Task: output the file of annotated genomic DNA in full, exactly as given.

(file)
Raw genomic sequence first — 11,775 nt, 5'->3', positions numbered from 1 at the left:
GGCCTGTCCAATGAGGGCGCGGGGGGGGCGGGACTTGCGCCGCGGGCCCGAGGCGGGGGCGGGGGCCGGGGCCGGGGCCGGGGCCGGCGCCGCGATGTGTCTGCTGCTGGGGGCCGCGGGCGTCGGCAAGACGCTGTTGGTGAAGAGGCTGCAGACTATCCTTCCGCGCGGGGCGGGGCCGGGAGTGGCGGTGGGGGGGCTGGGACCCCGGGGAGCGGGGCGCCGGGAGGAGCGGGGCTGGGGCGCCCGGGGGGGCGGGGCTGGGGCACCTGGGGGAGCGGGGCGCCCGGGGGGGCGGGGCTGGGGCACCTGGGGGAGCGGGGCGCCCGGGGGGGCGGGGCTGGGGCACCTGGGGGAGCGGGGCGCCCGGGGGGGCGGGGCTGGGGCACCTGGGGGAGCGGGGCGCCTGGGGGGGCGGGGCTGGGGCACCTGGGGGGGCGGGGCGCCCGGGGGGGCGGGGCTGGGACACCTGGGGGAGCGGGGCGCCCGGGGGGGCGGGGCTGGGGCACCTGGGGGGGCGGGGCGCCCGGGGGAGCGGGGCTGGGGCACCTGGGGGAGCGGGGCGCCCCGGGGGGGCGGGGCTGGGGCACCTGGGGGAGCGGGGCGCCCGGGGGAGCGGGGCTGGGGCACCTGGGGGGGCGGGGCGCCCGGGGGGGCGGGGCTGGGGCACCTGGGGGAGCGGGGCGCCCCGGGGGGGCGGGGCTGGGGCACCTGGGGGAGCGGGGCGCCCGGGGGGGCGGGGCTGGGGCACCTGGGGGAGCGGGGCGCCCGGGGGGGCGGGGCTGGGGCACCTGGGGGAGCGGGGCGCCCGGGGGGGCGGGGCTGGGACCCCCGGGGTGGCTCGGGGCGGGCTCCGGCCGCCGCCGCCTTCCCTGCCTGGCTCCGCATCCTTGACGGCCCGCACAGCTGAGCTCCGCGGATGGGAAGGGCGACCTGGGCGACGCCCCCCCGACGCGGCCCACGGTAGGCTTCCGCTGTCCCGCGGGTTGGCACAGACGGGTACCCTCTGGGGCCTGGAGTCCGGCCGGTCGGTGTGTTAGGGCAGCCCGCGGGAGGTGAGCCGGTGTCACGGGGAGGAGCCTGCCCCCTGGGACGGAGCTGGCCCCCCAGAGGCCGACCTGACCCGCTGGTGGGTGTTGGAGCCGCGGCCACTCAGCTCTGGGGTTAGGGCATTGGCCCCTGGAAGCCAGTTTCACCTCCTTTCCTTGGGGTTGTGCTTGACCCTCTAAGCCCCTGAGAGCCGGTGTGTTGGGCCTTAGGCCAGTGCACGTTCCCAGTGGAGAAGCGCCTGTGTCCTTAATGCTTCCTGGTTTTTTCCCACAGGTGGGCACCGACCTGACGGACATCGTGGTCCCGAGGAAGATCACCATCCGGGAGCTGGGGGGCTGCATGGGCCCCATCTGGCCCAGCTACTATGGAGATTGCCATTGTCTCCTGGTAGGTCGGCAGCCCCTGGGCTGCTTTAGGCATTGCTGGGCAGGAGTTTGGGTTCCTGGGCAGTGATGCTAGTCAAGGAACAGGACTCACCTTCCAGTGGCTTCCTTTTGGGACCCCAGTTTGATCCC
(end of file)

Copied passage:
Raw genomic sequence first — 11,775 nt, 5'->3', positions numbered from 1 at the left:
GGCCTGTCCAATGAGGGCGCGGGGGGGGCGGGACTTGCGCCGCGGGCCCGAGGCGGGGGCGGGGGCCGGGGCCGGGGCCGGGGCCGGCGCCGCGATGTGTCTGCTGCTGGGGGCCGCGGGCGTCGGCAAGACGCTGTTGGTGAAGAGGCTGCAGACTATCCTTCCGCGCGGGGCGGGGCCGGGAGTGGCGGTGGGGGGGCTGGGACCCCGGGGAGCGGGGCGCCGGGAGGAGCGGGGCTGGGGCGCCCGGGGGGGCGGGGCTGGGGCACCTGGGGGAGCGGGGCGCCCGGGGGGGCGGGGCTGGGGCACCTGGGGGAGCGGGGCGCCCGGGGGGGCGGGGCTGGGGCACCTGGGGGAGCGGGGCGCCCGGGGGGGCGGGGCTGGGGCACCTGGGGGAGCGGGGCGCCTGGGGGGGCGGGGCTGGGGCACCTGGGGGGGCGGGGCGCCCGGGGGGGCGGGGCTGGGACACCTGGGGGAGCGGGGCGCCCGGGGGGGCGGGGCTGGGGCACCTGGGGGGGCGGGGCGCCCGGGGGAGCGGGGCTGGGGCACCTGGGGGAGCGGGGCGCCCCGGGGGGGCGGGGCTGGGGCACCTGGGGGAGCGGGGCGCCCGGGGGAGCGGGGCTGGGGCACCTGGGGGGGCGGGGCGCCCGGGGGGGCGGGGCTGGGGCACCTGGGGGAGCGGGGCGCCCCGGGGGGGCGGGGCTGGGGCACCTGGGGGAGCGGGGCGCCCGGGGGGGCGGGGCTGGGGCACCTGGGGGAGCGGGGCGCCCGGGGGGGCGGGGCTGGGGCACCTGGGGGAGCGGGGCGCCCGGGGGGGCGGGGCTGGGACCCCCGGGGTGGCTCGGGGCGGGCTCCGGCCGCCGCCGCCTTCCCTGCCTGGCTCCGCATCCTTGACGGCCCGCACAGCTGAGCTCCGCGGATGGGAAGGGCGACCTGGGCGACGCCCCCCCGACGCGGCCCACGGTAGGCTTCCGCTGTCCCGCGGGTTGGCACAGACGGGTACCCTCTGGGGCCTGGAGTCCGGCCGGTCGGTGTGTTAGGGCAGCCCGCGGGAGGTGAGCCGGTGTCACGGGGAGGAGCCTGCCCCCTGGGACGGAGCTGGCCCCCCAGAGGCCGACCTGACCCGCTGGTGGGTGTTGGAGCCGCGGCCACTCAGCTCTGGGGTTAGGGCATTGGCCCCTGGAAGCCAGTTTCACCTCCTTTCCTTGGGGTTGTGCTTGACCCTCTAAGCCCCTGAGAGCCGGTGTGTTGGGCCTTAGGCCAGTGCACGTTCCCAGTGGAGAAGCGCCTGTGTCCTTAATGCTTCCTGGTTTTTTCCCACAGGTGGGCACCGACCTGACGGACATCGTGGTCCCGAGGAAGATCACCATCCGGGAGCTGGGGGGCTGCATGGGCCCCATCTGGCCCAGCTACTATGGAGATTGCCATTGTCTCCTGGTAGGTCGGCAGCCCCTGGGCTGCTTTAGGCATTGCTGGGCAGGAGTTTGGGTTCCTGGGCAGTGATGCTAGTCAAGGAACAGGACTCACCTTCCAGTGGCTTCCTTTTGGGACCCCAGTTTGATCCC